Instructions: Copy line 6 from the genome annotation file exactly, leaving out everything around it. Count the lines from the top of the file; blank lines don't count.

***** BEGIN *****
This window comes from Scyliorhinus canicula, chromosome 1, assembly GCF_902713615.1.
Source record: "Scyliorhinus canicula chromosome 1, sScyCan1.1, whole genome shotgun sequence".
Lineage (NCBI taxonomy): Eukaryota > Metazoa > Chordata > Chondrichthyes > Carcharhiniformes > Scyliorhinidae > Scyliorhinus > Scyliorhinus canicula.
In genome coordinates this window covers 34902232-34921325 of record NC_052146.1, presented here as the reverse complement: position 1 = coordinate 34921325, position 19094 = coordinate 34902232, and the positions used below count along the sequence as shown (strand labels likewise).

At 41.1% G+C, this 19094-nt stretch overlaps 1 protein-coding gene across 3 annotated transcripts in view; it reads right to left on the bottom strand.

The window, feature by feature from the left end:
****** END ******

The window, feature by feature from the left end: